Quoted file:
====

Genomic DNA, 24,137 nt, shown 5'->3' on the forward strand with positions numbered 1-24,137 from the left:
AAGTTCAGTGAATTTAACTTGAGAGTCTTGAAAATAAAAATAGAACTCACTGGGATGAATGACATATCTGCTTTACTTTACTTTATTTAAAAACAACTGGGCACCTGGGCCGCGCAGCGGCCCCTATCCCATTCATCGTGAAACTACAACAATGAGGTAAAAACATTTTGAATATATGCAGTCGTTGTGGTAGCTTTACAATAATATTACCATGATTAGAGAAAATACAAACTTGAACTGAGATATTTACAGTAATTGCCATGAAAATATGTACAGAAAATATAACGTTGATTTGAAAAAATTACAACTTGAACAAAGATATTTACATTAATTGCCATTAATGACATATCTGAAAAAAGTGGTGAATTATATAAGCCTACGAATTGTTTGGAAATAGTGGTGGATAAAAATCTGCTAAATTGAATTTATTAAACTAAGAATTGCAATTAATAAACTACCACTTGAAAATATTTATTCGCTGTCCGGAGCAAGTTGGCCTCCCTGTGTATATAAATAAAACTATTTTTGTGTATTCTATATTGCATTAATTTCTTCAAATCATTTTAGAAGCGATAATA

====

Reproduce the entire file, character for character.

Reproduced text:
Genomic DNA, 24,137 nt, shown 5'->3' on the forward strand with positions numbered 1-24,137 from the left:
AAGTTCAGTGAATTTAACTTGAGAGTCTTGAAAATAAAAATAGAACTCACTGGGATGAATGACATATCTGCTTTACTTTACTTTATTTAAAAACAACTGGGCACCTGGGCCGCGCAGCGGCCCCTATCCCATTCATCGTGAAACTACAACAATGAGGTAAAAACATTTTGAATATATGCAGTCGTTGTGGTAGCTTTACAATAATATTACCATGATTAGAGAAAATACAAACTTGAACTGAGATATTTACAGTAATTGCCATGAAAATATGTACAGAAAATATAACGTTGATTTGAAAAAATTACAACTTGAACAAAGATATTTACATTAATTGCCATTAATGACATATCTGAAAAAAGTGGTGAATTATATAAGCCTACGAATTGTTTGGAAATAGTGGTGGATAAAAATCTGCTAAATTGAATTTATTAAACTAAGAATTGCAATTAATAAACTACCACTTGAAAATATTTATTCGCTGTCCGGAGCAAGTTGGCCTCCCTGTGTATATAAATAAAACTATTTTTGTGTATTCTATATTGCATTAATTTCTTCAAATCATTTTAGAAGCGATAATA